Peplink MAX HD1 Dome

The MAX series of LTE products from Peplink has a number of different forms, including the MAX Transit, HD switch-style, outdoor, and the HD1 and HD2 domes.  I finally was able to get a MAX HD1 Dome with Category 18 modems, and am very excited to be testing it over the next few weeks.

This is a companion discussion topic for the original entry at

Any idea when a 5G version of the HD1/2 dome may come out? Many new data plans require a 5G device even though a boat mounted device may never be in range of real 5G service.

Good question! I don’t know of many data plans that require 5G and won’t work if the device doesn’t support that - they just offer 5G as part of what you get in the plan, and fall back to 4G LTE.

I don’t know of any specific plans for the HD1/HD2 domes to support 5G. However, Peplink is pretty good about keeping up with things, although slightly behind the consumer market (phones, tablets, etc.)


Are you still having good success with the HD1 dome?



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It is one of my favorite ways to stay connected! I have two HD1 CAT18 domes and they are on 24x7 and provide most of my connectivity. In rare cases out in the middle of nowhere, a big antenna might do slightly better, but the domes are very close in that situation. In all other situations, the domes are superior.

Has any HD1 user found the SIM switch to be anything but tortuously slow? While it can detect poor performance in a matter of seconds on one sim, I find the switchover to the next sim to be many minutes. Is that expected behavior?

I can confirm it is very, very slow sometimes, and moderately slow almost all the time. I also have to reboot the HD1 domes I have more often than anything else when switching SIMs when they get stuck in 3G and reconnecting.

Yeah, I may have to go your route with the two HD1 domes and join them. Then I can boot one then the other if necessary too. I just have the AP one rugged tho. So expensive but it is the lifeline to the outside working world

The challenge that I have with two HD1s is that you need a downstream router that has two WAN ports. And it probably has to be Peplink so if you’re using the SIM injector, that can be passed through. Starts getting really expensive.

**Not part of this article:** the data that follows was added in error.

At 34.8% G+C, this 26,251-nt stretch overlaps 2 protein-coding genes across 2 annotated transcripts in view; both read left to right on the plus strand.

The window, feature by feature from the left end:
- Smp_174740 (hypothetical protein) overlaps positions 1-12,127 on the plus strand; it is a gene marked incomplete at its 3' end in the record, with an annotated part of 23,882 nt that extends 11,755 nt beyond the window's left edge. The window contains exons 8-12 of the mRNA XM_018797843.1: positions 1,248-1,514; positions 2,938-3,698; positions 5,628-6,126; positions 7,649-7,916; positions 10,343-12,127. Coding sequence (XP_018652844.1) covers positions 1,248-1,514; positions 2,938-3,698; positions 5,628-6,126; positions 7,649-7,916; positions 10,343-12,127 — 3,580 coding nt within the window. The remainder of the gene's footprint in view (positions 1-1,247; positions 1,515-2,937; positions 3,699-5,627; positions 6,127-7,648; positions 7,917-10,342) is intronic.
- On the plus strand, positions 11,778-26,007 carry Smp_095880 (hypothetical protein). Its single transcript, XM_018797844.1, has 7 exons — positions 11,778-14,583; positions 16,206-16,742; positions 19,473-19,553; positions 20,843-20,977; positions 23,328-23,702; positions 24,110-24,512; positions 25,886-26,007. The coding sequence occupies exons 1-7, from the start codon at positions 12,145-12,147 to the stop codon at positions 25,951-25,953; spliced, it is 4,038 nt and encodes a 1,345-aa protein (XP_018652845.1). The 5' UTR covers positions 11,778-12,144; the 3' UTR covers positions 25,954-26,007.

Fortunately I am a little simpler than your setup. I don’t need the injector (very expensive) and I have zero interest in also being able to leverage land based wifi as an additional source. Basically I think I need to figure out if any of the peplink routers can support the two wans while also sending PoE for power and using my AP One rugged as my wifi access point (with PoE).

What router are u using for your two domes?

I am using a Peplink MAX HD4 MBX which has 3x WAN ports, 8 PoE LAN ports, and 4x CAT-18 modems :grinning: Not a cost effective solution - it’s in the $15k or more range.

You could use the Peplink Balance 20X at about $400 and it has a backup CAT-4 LTE modem. It has one WAN port, but you can also use a USB ethernet adapter and a second WAN port. It will not do PoE.

In fact, none of the routers that are under $5k from Peplink do PoE on the WAN ports without burning LAN ports, complicated VLANs and lots of money for features that you likely won’t use.

Sadly it is like you and others pointed out on the peplink website forum that there is a missing “in between”. So annoying!

Yup! They need a router product with no LTE, two to three WAN ports that support PoE to power domes, 2-3 LAN ports for APs and downstream devices/switches, and that has 4-8 slots for SIMs that can be served out to the domes. It would be awesome too if it had 4x WiFi connection points - 2x for indoor, if you didn’t need APs, and 2x for outdoor WiFi as WAN.

Yes! Sign me up for that right now :wink:

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Is it reasonable to mount the dome on top of the mast of a sailboat? Is there a concern with isolating the dome from the mast? Lightning protection? Has anyone tried this and have some details regarding the results?

Hi @Colin

I’ve been part of 2 installs where the customer wanted the dome at the top of the sailboat mast. Most of the rest of the installs were much lower - on a rail or bimini or somewhere easier to maintain, etc.

The challenges with the top of the mast installs included things like ensuring there was enough space around it, not conflicting with other sensitive things like VHF antennas, and generally figuring out how to mount it as it required a decent sized base. The other concern I had was from the maintenance perspective. If the thing ever got into a state where you needed to factory reset it or otherwise, you’d need to climb the mast.

However, on the benefits side, you have the fact that you’re away from lots of other noise and radiation/interference, that you’re higher up so more likely to get signal if you are going offshore a decent amount, but not fully away from land.

Hope this helps!